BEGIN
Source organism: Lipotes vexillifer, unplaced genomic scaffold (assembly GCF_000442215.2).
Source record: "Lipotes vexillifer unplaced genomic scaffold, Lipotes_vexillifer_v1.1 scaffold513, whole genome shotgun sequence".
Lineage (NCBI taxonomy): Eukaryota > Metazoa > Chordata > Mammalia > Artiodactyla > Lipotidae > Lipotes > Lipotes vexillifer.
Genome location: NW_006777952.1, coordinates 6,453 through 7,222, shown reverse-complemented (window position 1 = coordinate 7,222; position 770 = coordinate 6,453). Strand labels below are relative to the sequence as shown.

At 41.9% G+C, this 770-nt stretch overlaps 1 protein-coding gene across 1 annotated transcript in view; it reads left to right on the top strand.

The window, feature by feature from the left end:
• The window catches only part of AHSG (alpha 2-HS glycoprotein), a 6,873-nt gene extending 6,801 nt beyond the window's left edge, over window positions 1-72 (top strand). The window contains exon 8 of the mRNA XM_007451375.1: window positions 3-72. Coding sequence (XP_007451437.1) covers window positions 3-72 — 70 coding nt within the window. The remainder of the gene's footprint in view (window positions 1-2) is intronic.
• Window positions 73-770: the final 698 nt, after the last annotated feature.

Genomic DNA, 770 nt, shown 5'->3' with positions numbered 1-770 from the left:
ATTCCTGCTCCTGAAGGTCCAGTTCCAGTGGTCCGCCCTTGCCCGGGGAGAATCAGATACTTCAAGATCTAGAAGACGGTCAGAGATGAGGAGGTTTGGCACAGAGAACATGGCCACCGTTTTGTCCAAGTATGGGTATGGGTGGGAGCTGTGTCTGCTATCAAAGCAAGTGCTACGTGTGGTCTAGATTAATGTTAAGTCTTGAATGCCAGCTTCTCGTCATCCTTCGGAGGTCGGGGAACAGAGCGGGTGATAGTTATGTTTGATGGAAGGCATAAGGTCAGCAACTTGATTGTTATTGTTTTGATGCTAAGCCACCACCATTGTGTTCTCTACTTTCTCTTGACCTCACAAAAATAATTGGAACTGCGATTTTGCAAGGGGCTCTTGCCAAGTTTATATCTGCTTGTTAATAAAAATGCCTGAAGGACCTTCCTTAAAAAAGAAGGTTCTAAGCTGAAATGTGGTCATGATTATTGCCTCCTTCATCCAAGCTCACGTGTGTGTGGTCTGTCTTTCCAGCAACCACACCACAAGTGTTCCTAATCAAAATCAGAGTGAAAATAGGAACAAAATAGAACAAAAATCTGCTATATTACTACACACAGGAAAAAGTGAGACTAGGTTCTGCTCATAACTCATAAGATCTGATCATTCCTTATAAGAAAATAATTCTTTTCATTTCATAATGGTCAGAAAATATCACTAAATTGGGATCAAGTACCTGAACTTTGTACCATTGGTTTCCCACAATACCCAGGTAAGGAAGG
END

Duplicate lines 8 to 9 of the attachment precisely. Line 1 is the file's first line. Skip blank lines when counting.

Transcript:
• Window positions 73-770: the final 698 nt, after the last annotated feature.

Genomic DNA, 770 nt, shown 5'->3' with positions numbered 1-770 from the left: